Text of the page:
“The Mine is an interference in the understanding of Yeşilçam.”

Yavuz Özkan


The Mine works well on two levels. It’s a story of mining, that precarious profession offering high movie drama when the expected cave-in takes place. But it is also the chronicle of a strike, a necessary measure a group of miners take to prevent such disasters from happening again after a series of accidents point to the worst. The leader of the strike is politically motivated individual, whose ability to sway his colleagues and impress them with his moral coral courage causes the mine bosses to fear him. At the same time, one of the workers in the provincial town is attracted to a girl working in a travelling carnival, and she, in turn, longs for something more than to be pawed by the carnival’s usual clientele. The sub-plot about this married man’s wish to escape reality mirrors certain social conditions in Turkey very accurately. The climatic sequence in the mine is a solid piece of ‘documentary’ fiction in the vein of Joris Ivens and G.W. Pabst, bearing witness to the amount of time that Özkan spent researching his subject.



I assume that this film indicates an era for Turkish Cinema: A step for the Turkish audience to adapt to political cinema. I think the director has mixed performance and ideology together in order to make such adaptation possible. This is an era to exceed indirect political cinema. From the start, there is the need to present political thought within the framework of performance cinema. (The landslide and the rescue scenes in this film.) "The Mine" has put two factors together with success, however success should not ease its audience with the picture, we should still ask questions and find answers to them during following films.



This film may play the role that was played by some Italian films during the beginning of the Neo-Realismo era; within the current general structure of Turkish Cinema. I may introduce a freedom boom. Since the important thing is the future of Turkish Cinema, I hope that "The  Mine" will remain as a turning point rather than a beginning of a new trend.



... Above all, Özkan has produced  a film for the "masses", for the first time in our cinema sector. He has skillfully used an extra-ordinary opportunity to introduce "The Mine", know the workers and to enable all mine workers to take part in this film...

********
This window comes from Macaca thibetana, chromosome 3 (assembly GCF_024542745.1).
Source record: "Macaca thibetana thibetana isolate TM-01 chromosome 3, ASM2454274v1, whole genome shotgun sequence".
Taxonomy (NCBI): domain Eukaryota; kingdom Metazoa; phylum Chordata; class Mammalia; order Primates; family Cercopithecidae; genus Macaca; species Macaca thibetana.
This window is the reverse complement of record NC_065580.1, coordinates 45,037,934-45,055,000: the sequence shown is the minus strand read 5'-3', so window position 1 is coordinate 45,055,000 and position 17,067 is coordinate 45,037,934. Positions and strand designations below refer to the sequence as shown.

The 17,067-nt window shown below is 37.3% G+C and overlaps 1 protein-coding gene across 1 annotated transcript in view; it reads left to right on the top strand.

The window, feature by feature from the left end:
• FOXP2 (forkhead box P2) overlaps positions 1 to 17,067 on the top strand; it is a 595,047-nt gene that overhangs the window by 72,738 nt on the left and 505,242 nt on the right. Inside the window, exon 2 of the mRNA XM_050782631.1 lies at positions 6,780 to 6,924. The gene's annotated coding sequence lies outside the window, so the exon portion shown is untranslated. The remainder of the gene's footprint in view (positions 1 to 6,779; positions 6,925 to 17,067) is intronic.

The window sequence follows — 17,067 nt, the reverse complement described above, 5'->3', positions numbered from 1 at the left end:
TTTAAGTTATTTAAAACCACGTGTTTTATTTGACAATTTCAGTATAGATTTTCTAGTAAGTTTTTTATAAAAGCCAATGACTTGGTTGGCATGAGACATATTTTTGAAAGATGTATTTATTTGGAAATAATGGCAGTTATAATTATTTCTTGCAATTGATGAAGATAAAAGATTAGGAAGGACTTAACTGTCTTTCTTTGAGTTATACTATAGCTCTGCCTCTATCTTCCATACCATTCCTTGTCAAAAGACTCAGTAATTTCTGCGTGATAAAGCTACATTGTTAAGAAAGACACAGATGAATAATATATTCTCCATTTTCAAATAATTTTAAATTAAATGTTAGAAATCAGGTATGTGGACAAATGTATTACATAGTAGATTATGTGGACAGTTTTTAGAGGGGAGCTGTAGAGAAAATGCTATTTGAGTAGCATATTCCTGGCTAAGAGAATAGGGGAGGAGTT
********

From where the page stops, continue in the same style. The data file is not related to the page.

... "The Mine" is a rather consistent, clean piece of work. First of all it is a big step one that may lead to debates over serious matters as this one....



... "The Mine" is a solid production that is realistic and influential, and that signals a new era for our cinema...



"The Mine" is the best answer to "Midnight Express". I met the true face of Turkish people through this film.



... “I knew Tırkish films through Yılmaz Güney films and "The Bus" film. After watching "The Mine" I acquired, for the first time, hope for cinema in third world countries. Third world cinema had endless material and theme but lacked the dialogue, the language was weak. Your film has ended this tradition. "The Mine" is very couragus, artistic, striking film with national qualities. Furthermore, it is a very inspiring film that has granted no sort of concession at all.”

MUSTAFA DERVİŞ – Egyptian Film Critic


“The Mine is a very brave film in spite of its defficiency in its dramaturgy. It's like a documentary. A lot of similar films had been made up to now but none of them have been this striking and effective. Some people have mentioned this film to be diagraphical, but its forgotten that life consists of diagraphical behaviour. The only criticism of its dramaturgy is the sudden shape up of the workers...”

RUTA SADOUL – Member of the Board of French Film Library


... Every film reflects of its own reality. Some amongst us have similarized "Fırat's Spirits" to "The Mine". However, "The Mine" has taken to consideration a specific matter through an original, perculior and extra-ordinary way. The film had a simple message and this was given to the audience without boring them. This is one of the rarest and best films based directly on a strike and that has a political content....

KEN WLASHIN – Administrator for English National Cinema Institute